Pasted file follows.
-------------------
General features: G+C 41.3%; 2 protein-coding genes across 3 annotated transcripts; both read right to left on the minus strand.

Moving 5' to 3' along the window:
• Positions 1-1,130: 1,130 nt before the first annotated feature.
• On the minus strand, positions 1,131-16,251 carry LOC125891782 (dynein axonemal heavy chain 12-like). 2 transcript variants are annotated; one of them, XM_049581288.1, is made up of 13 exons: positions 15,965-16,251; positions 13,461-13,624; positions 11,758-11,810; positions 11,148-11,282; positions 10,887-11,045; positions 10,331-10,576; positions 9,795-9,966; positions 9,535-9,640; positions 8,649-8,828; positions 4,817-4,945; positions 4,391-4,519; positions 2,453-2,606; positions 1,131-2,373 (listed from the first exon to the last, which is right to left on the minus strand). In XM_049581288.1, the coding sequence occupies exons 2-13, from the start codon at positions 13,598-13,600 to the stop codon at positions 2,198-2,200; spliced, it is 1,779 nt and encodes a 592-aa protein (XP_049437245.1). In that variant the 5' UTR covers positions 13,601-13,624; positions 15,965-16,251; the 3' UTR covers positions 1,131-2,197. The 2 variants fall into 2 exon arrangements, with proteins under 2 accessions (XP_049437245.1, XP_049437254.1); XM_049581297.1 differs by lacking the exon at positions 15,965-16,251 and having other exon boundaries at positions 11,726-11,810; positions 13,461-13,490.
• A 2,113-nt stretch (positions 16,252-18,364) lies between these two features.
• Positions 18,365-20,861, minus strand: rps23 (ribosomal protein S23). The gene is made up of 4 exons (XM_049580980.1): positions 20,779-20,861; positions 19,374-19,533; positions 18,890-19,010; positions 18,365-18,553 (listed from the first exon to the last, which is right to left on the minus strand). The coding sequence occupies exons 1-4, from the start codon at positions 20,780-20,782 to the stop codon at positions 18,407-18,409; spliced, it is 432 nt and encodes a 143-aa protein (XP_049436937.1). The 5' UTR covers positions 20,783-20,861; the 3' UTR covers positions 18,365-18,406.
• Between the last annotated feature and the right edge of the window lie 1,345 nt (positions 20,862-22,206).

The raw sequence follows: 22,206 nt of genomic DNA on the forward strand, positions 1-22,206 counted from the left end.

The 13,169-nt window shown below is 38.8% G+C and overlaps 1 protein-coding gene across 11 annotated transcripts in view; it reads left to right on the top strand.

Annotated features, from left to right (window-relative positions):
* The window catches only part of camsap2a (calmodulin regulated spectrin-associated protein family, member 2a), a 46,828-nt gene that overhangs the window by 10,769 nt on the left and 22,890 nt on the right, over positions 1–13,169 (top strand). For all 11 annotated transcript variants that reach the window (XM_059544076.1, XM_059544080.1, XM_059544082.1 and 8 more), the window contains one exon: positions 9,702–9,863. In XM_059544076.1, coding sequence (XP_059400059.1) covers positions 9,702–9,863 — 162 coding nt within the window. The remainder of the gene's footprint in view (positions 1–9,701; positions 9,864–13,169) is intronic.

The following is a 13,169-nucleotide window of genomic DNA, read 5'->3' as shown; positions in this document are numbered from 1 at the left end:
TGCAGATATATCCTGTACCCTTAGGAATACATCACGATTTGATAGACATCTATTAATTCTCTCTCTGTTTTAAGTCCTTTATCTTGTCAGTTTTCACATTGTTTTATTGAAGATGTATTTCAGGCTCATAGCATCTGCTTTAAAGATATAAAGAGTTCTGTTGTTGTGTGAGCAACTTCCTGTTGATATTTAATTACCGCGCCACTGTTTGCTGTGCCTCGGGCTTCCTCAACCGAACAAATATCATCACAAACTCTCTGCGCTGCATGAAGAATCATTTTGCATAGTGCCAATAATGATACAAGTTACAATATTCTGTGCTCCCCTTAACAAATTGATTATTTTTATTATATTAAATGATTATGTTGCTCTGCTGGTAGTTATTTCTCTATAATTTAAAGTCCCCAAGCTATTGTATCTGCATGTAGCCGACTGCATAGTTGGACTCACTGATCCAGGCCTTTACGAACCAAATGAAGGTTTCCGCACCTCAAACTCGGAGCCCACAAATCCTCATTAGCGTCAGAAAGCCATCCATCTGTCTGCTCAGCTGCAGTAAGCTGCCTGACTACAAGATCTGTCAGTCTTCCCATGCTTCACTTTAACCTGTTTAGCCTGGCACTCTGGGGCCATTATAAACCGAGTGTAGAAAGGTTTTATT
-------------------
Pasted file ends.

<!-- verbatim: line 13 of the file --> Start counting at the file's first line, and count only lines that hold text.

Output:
TGCAGATATATCCTGTACCCTTAGGAATACATCACGATTTGATAGACATCTATTAATTCTCTCTCTGTTTTAAGTCCTTTATCTTGTCAGTTTTCACATTGTTTTATTGAAGATGTATTTCAGGCTCATAGCATCTGCTTTAAAGATATAAAGAGTTCTGTTGTTGTGTGAGCAACTTCCTGTTGATATTTAATTACCGCGCCACTGTTTGCTGTGCCTCGGGCTTCCTCAACCGAACAAATATCATCACAAACTCTCTGCGCTGCATGAAGAATCATTTTGCATAGTGCCAATAATGATACAAGTTACAATATTCTGTGCTCCCCTTAACAAATTGATTATTTTTATTATATTAAATGATTATGTTGCTCTGCTGGTAGTTATTTCTCTATAATTTAAAGTCCCCAAGCTATTGTATCTGCATGTAGCCGACTGCATAGTTGGACTCACTGATCCAGGCCTTTACGAACCAAATGAAGGTTTCCGCACCTCAAACTCGGAGCCCACAAATCCTCATTAGCGTCAGAAAGCCATCCATCTGTCTGCTCAGCTGCAGTAAGCTGCCTGACTACAAGATCTGTCAGTCTTCCCATGCTTCACTTTAACCTGTTTAGCCTGGCACTCTGGGGCCATTATAAACCGAGTGTAGAAAGGTTTTATT